Safety in the Home When Caring for Older Adults
Promoting Well-being and Independence for Older Adults Living at Home
The physical and mental changes of aging can impact how an older adult takes care of activities of daily living. These include activities such as bathing, eating and toileting. In this document, you will find many suggestions for small adjustments in the home to support older adults. These suggestions may help create a supportive, safe and engaging environment. This is important for a family member who may be having problems as they age. These problems may include balance and frailty, social isolation and/or struggling mobility. Adjustments in the home environment also may help family caregivers. Home modifications may minimize the stress that some family caregivers feel when caring for a loved one with physical or mental decline.
Physical Losses with Aging
Following is a list of general changes in the senses with aging. These changes may impact how well an older adult is able to safely maintain their independence in their home:
- Hearing loss (also inner-ear balance disorders)
- Vision loss (depth perception, peripheral vision, glare)
- Touch (includes, pressure, temperature, pain)
- Taste and smell (extreme changes in taste and smell may be early warning signs of dementia-related disorders)
Older adults also may have other chronic conditions like diabetes and high blood pressure, post-stroke effects, and heart disease/Chronic Obstructive Pulmonary disease (COPD). These chronic conditions also may cause an older adult to become frail. When an older adult is physically frail, they often become unable to care for themselves.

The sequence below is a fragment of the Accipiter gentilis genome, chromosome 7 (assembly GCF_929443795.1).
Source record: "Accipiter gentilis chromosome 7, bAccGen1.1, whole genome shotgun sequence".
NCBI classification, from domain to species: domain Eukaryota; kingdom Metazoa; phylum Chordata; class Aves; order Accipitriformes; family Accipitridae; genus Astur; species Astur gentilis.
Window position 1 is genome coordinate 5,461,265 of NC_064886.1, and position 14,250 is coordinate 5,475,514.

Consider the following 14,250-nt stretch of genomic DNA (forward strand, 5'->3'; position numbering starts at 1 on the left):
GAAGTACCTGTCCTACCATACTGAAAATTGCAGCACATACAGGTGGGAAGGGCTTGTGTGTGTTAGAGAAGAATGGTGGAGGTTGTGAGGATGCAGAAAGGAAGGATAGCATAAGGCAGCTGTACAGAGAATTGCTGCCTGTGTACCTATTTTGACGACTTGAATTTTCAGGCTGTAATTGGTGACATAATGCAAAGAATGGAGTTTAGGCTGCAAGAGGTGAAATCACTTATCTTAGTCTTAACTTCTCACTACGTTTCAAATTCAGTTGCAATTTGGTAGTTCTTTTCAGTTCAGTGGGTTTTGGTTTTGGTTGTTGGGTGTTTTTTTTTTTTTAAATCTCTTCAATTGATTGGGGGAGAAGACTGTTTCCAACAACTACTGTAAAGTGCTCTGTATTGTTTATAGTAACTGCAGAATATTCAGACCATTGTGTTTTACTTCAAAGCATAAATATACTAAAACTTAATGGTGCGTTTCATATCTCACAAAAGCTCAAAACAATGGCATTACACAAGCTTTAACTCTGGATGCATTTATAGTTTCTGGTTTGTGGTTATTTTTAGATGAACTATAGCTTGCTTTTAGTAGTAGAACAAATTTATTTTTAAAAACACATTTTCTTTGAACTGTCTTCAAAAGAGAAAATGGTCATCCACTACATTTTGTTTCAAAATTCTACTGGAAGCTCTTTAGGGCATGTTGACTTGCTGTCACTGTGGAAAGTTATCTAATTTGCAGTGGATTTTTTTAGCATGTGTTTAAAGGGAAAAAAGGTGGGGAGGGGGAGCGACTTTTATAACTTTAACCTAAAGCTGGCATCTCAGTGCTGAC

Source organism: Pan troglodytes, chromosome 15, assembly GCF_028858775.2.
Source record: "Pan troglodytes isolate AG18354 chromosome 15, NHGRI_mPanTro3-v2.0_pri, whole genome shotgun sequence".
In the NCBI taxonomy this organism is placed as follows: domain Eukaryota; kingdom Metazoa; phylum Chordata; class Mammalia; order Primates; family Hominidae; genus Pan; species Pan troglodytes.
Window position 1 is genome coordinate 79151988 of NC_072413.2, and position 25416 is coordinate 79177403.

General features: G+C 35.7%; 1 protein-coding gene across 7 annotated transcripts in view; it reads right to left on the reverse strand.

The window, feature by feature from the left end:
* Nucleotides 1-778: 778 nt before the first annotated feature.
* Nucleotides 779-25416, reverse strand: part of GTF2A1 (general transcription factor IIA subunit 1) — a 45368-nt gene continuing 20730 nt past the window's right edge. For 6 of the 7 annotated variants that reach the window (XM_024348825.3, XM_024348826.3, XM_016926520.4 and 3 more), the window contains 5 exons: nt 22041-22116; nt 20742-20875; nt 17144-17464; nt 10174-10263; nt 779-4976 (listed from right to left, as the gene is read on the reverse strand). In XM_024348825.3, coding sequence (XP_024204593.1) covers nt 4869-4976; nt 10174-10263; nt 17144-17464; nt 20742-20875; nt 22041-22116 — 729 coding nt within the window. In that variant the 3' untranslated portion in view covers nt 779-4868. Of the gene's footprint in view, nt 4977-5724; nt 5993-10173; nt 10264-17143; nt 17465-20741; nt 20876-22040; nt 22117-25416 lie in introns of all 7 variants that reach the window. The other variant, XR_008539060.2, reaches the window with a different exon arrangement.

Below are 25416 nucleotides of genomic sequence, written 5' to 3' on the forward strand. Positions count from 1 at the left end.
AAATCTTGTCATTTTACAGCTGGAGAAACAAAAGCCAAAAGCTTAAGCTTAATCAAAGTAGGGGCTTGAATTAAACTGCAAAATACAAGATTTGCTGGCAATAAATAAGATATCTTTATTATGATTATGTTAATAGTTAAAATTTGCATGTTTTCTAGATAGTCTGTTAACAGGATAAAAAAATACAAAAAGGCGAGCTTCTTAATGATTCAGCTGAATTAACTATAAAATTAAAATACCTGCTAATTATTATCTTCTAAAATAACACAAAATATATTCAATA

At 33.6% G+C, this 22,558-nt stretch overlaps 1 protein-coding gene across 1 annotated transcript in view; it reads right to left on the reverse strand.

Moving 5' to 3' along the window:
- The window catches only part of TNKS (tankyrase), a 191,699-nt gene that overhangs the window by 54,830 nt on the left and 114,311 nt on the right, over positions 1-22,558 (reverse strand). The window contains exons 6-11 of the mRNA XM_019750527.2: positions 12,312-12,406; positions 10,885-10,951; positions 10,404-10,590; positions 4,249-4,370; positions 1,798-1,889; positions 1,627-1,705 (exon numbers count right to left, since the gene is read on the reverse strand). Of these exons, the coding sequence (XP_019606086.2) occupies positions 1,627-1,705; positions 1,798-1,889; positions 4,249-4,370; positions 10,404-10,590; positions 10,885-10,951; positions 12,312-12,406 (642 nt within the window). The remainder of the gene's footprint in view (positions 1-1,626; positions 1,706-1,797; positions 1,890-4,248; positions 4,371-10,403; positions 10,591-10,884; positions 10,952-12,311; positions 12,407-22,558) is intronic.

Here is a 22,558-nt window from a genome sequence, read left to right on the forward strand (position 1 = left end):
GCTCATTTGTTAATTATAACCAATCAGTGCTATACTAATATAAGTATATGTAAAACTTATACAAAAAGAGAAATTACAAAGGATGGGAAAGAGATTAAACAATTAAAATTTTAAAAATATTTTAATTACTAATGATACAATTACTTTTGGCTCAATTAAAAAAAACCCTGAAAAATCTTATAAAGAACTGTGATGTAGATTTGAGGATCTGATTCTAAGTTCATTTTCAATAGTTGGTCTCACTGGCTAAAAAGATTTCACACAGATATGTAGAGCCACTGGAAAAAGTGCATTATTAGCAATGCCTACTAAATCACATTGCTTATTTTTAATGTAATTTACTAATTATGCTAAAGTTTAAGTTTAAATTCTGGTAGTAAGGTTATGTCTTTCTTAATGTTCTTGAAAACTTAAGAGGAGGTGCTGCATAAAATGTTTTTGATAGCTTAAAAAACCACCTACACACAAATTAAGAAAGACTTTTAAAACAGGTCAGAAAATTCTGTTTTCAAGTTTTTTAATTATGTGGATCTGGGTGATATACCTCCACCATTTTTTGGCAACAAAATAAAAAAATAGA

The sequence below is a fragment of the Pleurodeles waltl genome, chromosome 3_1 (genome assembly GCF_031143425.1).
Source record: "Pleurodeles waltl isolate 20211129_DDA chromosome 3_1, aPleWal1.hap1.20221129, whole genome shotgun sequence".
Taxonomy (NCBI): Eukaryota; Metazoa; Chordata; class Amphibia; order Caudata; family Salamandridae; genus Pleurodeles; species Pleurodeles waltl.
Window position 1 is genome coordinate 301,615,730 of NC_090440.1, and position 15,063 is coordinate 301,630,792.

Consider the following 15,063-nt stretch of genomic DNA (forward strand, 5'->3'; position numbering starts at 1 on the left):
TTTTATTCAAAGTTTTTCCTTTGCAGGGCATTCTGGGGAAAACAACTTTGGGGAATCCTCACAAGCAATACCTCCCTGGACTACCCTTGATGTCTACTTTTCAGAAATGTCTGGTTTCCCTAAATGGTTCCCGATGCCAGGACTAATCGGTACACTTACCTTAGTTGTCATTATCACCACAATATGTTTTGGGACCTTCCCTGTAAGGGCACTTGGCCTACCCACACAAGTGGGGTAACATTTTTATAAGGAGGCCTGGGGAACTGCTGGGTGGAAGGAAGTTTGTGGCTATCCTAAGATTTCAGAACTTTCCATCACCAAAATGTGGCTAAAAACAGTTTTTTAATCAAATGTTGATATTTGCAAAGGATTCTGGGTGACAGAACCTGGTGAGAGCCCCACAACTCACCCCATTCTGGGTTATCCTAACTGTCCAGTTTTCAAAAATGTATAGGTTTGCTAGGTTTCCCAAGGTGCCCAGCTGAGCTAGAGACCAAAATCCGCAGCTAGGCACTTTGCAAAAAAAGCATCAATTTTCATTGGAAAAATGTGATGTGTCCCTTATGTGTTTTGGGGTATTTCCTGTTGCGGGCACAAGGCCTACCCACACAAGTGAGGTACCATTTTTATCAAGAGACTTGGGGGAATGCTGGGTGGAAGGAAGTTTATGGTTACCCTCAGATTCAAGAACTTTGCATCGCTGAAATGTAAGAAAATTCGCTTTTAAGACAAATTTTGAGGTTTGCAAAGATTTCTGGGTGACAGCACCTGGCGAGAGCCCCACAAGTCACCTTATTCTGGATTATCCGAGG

Losses Associated with Dementia
In addition to general physical and mental losses due to aging, older adults also may have mental decline due to dementia. All types of dementia involve mental decline that is severe enough to interfere with usual activities and daily life. This may include language, memory and remembering where things are in the home. All types of dementia, which includes Alzheimer’s disease, are mental conditions which make it difficult to:
- Acquire and remember new information
- Perform tasks like reading, writing and speaking
- Maintain normal vision
- Control emotions
Nearly all people with dementia also will experience Neuro-psychiatric Symptoms (NPS). These are the symptoms that are core features of Alzheimer’s disease and related dementias. These symptoms may include:
- Depression and other symptoms of low esteem, extreme sadness or despair
- Loss of interest in taking part in the things that the individuals used to like to do like gardening, cooking and socializing.
- Sleep disorders which include loss of sleep and changes in sleep patterns
- Agitation, anger and mood swings
For a Safe Home Environment, Check These First
When checking your home, start with these general home safety features.
- Check for mold or water damage or blocked vents
- Check internal air flow and window operation
- Check locks and make sure they are in working order. Have an extra set of keys and/or remote control locks
- Make sure doors will remain open for those with walkers, wheelchairs or when carrying groceries or other items with both hands
- Ensure steps, handrails and paths are in good repair and well lit